The Zen of White Space and Writing Better Copy

I want to talk to you this evening about a very special lady.

She doesn’t think much of herself.

Actually, she thinks she’s a bit of a nerd.

You’ve seen her thousands of times but she has one of those faces that make her . . . blend in to the background.

I’m sure you know what I mean . . .

Well, this humble little lady is actually a stunner.  You just need to look at her in a different light.

Ms. "White Space"... isn't she beautiful?

Ms. “White Space”… isn’t she beautiful?

I’m talking about white space.

When you’re trying to squeeze your copy into a limited space, it’s tempting to overlook white space in favor of more information about your product or service.

I just want to add this one more detail about my product, you think.  And so begins a chain reaction of longer paragraphs, typography tricks, and abandoning “wasted” white space whenever you possibly can.

All for the sake of jamming in more info about whatever it is that you’re selling…

This is tempting, but it’s also the obvious choice.  It’s a lot like chasing after the captain of the cheerleading squad.

Every other guy is already doing that.  And, even if you manage to get the girl, she probably won’t live up to the hype that’s in your head.

It doesn’t matter how informative you make your copy.  It doesn’t make a difference how many bullet-points you include.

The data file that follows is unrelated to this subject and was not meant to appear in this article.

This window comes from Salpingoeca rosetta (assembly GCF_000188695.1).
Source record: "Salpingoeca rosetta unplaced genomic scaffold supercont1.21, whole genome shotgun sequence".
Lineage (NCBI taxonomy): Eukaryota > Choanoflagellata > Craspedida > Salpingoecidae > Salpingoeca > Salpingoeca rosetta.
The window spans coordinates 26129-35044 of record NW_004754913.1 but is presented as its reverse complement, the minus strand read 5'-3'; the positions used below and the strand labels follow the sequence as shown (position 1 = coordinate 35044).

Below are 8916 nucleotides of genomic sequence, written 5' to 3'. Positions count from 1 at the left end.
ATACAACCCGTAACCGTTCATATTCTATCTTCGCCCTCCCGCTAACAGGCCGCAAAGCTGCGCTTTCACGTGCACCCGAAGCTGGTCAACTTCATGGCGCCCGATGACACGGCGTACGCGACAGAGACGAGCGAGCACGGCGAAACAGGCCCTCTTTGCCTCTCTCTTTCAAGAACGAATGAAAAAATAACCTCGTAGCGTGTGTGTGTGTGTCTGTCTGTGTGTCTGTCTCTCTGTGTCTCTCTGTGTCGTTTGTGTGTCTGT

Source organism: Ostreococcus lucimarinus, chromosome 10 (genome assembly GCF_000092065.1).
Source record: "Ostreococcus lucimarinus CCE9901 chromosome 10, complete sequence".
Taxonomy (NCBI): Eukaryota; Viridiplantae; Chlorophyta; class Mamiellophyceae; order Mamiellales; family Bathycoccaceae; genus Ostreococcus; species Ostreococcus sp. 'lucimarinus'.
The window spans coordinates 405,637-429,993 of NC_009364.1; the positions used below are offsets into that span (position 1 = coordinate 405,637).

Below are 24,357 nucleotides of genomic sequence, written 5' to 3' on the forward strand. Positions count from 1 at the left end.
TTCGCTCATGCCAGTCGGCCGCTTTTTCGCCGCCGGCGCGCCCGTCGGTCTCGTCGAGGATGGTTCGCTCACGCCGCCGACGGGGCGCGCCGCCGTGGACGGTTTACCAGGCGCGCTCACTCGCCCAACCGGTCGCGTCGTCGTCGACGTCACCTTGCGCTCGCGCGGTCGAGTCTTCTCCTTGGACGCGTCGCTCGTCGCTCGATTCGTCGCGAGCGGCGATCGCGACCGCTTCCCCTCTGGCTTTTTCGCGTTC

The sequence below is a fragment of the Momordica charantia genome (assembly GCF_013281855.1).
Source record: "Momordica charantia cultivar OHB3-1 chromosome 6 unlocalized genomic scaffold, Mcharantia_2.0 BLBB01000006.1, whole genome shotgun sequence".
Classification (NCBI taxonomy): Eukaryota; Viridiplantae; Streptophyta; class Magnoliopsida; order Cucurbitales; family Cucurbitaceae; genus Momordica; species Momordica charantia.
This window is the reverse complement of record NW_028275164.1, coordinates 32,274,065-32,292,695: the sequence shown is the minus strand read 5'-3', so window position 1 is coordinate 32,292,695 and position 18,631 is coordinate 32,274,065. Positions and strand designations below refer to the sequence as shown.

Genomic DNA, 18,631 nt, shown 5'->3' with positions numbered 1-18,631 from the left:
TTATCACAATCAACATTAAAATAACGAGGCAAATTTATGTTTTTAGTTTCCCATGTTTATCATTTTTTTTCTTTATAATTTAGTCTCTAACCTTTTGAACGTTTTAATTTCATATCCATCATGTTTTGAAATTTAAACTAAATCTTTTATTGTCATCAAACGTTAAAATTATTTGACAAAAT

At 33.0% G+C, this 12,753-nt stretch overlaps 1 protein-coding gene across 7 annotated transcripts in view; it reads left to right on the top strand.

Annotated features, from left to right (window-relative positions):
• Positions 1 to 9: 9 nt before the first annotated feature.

Not if people stop reading.  Because when people stop reading, you LOSE.

People generally follow the path of least resistance . . . especially people with zero investment in your advertisement.  Walls of text packed into tiny areas looks like work . . . so people will shy away from them.

With that in mind, let me urge you to consider pursuing another prom date: Ms. White Space!

She separates complicated ideas and breaks your copy into digestible, easy-to-read chunks.

She makes your pitch flow so people find their eyes at the bottom of your ad without knowing what happened.

And she makes you write better copy because she forces you to be selective about the info you include in the limited space you have.

O.K.  I’m going to stop while I’m ahead.  I wouldn’t want this to turn into a sequel to She’s All That


Laney Boggs: from dorky art student to prom queen…

Too late?

You get the idea, though: white space is your girl.

You just need to go into the library where she works and convince her to let her hair down . . .

P.S.  How do you make your copy easy to read?  I’d love to hear your ideas.  Leave me a comment and let me know!